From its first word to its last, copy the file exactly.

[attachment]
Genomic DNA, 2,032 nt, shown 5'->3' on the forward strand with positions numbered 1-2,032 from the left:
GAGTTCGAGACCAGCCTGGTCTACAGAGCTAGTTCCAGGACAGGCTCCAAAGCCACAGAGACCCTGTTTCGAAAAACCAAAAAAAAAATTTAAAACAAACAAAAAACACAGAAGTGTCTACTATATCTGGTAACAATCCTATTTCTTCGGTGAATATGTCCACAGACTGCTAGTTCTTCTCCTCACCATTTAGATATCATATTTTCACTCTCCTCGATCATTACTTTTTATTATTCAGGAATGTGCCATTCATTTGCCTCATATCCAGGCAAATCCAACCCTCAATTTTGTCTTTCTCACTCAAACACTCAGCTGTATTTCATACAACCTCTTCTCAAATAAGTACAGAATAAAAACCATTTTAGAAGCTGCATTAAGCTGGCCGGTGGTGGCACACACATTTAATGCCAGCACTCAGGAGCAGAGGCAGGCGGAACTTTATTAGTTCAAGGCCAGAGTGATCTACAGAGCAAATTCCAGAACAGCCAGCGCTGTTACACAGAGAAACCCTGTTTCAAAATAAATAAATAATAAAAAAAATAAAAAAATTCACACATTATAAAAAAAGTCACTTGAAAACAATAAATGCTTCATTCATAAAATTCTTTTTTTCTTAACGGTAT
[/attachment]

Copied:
Genomic DNA, 2,032 nt, shown 5'->3' on the forward strand with positions numbered 1-2,032 from the left:
GAGTTCGAGACCAGCCTGGTCTACAGAGCTAGTTCCAGGACAGGCTCCAAAGCCACAGAGACCCTGTTTCGAAAAACCAAAAAAAAAATTTAAAACAAACAAAAAACACAGAAGTGTCTACTATATCTGGTAACAATCCTATTTCTTCGGTGAATATGTCCACAGACTGCTAGTTCTTCTCCTCACCATTTAGATATCATATTTTCACTCTCCTCGATCATTACTTTTTATTATTCAGGAATGTGCCATTCATTTGCCTCATATCCAGGCAAATCCAACCCTCAATTTTGTCTTTCTCACTCAAACACTCAGCTGTATTTCATACAACCTCTTCTCAAATAAGTACAGAATAAAAACCATTTTAGAAGCTGCATTAAGCTGGCCGGTGGTGGCACACACATTTAATGCCAGCACTCAGGAGCAGAGGCAGGCGGAACTTTATTAGTTCAAGGCCAGAGTGATCTACAGAGCAAATTCCAGAACAGCCAGCGCTGTTACACAGAGAAACCCTGTTTCAAAATAAATAAATAATAAAAAAAATAAAAAAATTCACACATTATAAAAAAAGTCACTTGAAAACAATAAATGCTTCATTCATAAAATTCTTTTTTTCTTAACGGTAT